Joshua Gies

Metal-organic frameworks (MOFs) have gained significant academic attention since their first mentioning in the 1990s by the group of Omar Yaghi et al.1

MOFs are highly porous materials (inner surface up to 10,000 m2/g)2 and therefore show exceptional gas storage capabilities.

By coordination of organic ligands to a metal ion a two- to three-dimensional polymeric coordination network is formed. The resulting topology of the respective MOF material depends on the selection of the metal-ion (thus the available coordination sites) and the organic linkers (i.e. the nature of coordination chemistry).3

 The organic building units allow the manipulation of physical and chemical properties due to the almost unlimited possibilities of organic synthesis. Hence, specific design for the desired application of the respective material is possible. While industrial utilization is still in development, MOF materials which allow usage in gas storage and separation, catalysis as well as in sensing and electrochemical devices have been reported.4


The main target of my research is the development of novel sensor devices based on MOF materials containing dipolar ligands bound to a surface (surface mounted metal-organic frameworks, SURMOFs). For this purpose MOF materials have to be synthesized and characterized in bulk before they can be deposited on a model surface. Furthermore, the deposition onto the surface has to be optimized to enable the control over the crystallization process in terms of surface coverage and crystal orientation.

The project targets MOFs whose linkers carry dipole moments perpendicular to their molecular axis; the response of these linkers to an electrical field will be investigated, as well as the interaction of the dipolar linkers with guest molecules in the MOF pores. The resulting SURMOFs shall be grown in a fashion, that the dipole moment of the ligands will be parallel to the surface. In presence of a dipolar guest molecule in the pores of the SURMOF, a measurable response to an external electrical field should be generated and allow the usage in sensor devices.


  • Synthesis of organic precursors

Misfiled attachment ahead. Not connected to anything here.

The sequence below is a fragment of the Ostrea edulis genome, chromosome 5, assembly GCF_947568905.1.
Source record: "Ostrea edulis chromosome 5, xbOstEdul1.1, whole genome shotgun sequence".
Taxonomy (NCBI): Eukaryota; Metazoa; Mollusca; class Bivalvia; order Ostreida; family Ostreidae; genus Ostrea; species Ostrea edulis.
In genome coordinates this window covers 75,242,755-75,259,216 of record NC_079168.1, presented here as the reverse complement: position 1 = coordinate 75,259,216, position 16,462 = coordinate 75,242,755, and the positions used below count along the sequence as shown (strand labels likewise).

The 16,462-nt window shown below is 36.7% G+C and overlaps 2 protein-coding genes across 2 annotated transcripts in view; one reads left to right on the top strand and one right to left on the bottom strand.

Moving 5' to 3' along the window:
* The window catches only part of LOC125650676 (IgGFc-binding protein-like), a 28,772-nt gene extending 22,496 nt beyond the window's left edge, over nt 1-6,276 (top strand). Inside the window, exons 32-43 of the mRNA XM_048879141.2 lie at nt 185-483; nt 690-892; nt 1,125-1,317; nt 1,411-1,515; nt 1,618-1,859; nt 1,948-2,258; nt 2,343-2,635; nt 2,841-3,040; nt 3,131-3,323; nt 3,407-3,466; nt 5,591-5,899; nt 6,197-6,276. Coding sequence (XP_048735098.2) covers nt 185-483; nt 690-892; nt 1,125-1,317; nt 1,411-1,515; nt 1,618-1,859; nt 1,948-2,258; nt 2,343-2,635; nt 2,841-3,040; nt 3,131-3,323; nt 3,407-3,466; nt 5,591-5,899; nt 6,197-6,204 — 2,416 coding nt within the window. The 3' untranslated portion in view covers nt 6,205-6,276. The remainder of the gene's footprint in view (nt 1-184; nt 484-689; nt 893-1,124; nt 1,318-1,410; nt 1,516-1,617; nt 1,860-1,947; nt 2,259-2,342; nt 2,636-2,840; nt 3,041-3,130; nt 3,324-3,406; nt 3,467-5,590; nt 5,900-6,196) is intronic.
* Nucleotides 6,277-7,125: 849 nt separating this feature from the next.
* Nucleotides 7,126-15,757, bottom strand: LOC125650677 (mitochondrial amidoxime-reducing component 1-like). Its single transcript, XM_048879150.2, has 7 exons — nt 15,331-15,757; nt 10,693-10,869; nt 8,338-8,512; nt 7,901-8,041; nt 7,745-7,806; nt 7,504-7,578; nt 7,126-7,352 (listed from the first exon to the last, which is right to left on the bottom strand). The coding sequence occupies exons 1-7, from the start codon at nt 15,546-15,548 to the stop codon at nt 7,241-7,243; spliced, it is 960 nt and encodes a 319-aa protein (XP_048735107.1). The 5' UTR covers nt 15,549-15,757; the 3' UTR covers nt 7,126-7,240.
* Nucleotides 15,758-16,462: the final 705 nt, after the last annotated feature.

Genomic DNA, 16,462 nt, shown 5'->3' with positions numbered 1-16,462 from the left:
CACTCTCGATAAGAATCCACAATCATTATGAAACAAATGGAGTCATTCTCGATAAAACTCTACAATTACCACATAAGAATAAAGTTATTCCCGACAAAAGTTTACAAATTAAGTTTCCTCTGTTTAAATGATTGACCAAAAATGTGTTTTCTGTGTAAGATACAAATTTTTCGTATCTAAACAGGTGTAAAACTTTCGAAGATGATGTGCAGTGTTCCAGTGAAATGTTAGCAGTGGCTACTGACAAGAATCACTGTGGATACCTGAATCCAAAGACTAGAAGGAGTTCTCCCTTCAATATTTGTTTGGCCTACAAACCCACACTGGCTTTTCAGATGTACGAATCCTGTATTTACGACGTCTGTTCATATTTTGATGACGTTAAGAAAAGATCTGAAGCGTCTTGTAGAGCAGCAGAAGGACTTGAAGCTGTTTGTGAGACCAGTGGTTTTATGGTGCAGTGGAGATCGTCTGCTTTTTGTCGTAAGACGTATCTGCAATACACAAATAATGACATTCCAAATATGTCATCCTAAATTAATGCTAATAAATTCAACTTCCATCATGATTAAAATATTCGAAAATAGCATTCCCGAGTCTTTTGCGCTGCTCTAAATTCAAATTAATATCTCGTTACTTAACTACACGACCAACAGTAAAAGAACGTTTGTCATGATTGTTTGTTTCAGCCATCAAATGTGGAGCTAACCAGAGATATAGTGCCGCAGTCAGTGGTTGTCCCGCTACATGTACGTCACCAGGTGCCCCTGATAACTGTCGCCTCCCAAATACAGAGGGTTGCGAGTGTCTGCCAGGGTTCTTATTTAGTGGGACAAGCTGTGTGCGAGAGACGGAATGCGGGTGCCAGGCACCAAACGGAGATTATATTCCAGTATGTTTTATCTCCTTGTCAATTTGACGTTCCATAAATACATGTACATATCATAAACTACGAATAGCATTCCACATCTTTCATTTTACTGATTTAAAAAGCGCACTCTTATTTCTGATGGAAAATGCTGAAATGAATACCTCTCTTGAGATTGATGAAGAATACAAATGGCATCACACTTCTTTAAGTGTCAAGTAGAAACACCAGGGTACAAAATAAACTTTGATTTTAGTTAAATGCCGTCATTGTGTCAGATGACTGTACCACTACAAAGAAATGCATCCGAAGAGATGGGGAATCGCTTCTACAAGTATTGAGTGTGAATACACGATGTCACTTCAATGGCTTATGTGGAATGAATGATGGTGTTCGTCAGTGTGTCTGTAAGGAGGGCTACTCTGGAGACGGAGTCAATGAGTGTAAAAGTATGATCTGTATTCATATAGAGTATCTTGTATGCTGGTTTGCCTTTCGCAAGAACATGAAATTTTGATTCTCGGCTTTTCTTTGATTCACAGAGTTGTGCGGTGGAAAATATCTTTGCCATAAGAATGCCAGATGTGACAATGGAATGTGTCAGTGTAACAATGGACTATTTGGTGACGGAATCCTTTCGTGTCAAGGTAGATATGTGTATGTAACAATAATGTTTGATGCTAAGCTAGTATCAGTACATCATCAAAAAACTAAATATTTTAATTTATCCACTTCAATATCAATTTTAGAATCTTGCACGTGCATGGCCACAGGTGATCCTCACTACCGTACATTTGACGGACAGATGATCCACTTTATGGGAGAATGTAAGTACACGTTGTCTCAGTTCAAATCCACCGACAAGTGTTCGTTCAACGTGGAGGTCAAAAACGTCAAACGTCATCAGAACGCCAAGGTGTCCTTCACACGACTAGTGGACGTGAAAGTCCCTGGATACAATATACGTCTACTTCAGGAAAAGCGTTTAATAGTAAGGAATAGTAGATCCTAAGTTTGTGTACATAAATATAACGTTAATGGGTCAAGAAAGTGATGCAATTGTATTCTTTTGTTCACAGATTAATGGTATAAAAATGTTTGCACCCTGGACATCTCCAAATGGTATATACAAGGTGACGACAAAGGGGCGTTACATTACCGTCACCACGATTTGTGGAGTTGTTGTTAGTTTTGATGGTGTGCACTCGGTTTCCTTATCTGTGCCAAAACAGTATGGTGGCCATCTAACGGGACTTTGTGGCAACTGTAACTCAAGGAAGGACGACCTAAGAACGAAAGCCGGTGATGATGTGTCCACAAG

• Synthesis of bulk-MOF material via solvothermal synthesis methods (reaction under autogenous pressure)4
  • SURMOFs buildup
  • Characterization of bulk-/SUR-MOFs using among others IRRAS (infrared reflection adsorption spectroscopy), XRD (X-ray diffraction), SEM (scanning electron microscopy)
  • Characterization of sensing properties of the SURMOF, among others using dielectric spectroscopy (in cooperation with the research group of Prof. Huth)

This research is part of a DFG priority program (1928 COORNETs) in cooperation with the research groups of Prof. Huth (department of physics, Goethe-Universität Frankfurt) and Prof. Schmid (department of inorganic chemistry, Ruhr-Universität Bochum).

1 Yaghi, O. M.; Li, H.; Davis, C.; Richardson, D.; Groy, T. L. Synthetic Strategies, Structure Patterns, and Emerging Properties in the Chemistry of Modular Porous Solids. Acc. Chem. Res. 1998, 31, 474–484.

2 Hendon, C. H.; Tiana, D.; Walsh, A. Conductive Metal–organic Frameworks and Networks: Fact or Fantasy? Phys. Chem. Chem. Phys. 2012, 14, 13120-13132.

3 Furukawa, H.; Cordova, K. E.; O’Keeffe, M.; Yaghi, O. M. The Chemistry and Applications of Metal-Organic Frameworks. Science 2013, 341, 974–988.

4 Kumar, P.; Vellingiri, K.; Kim, K.-H.; Brown, R. J. C.; Manos, M. J. Modern Progress in Metal-Organic Frameworks and Their Composites for Diverse Applications. Microporous Mesoporous Mater. 2017, 253, 251–265.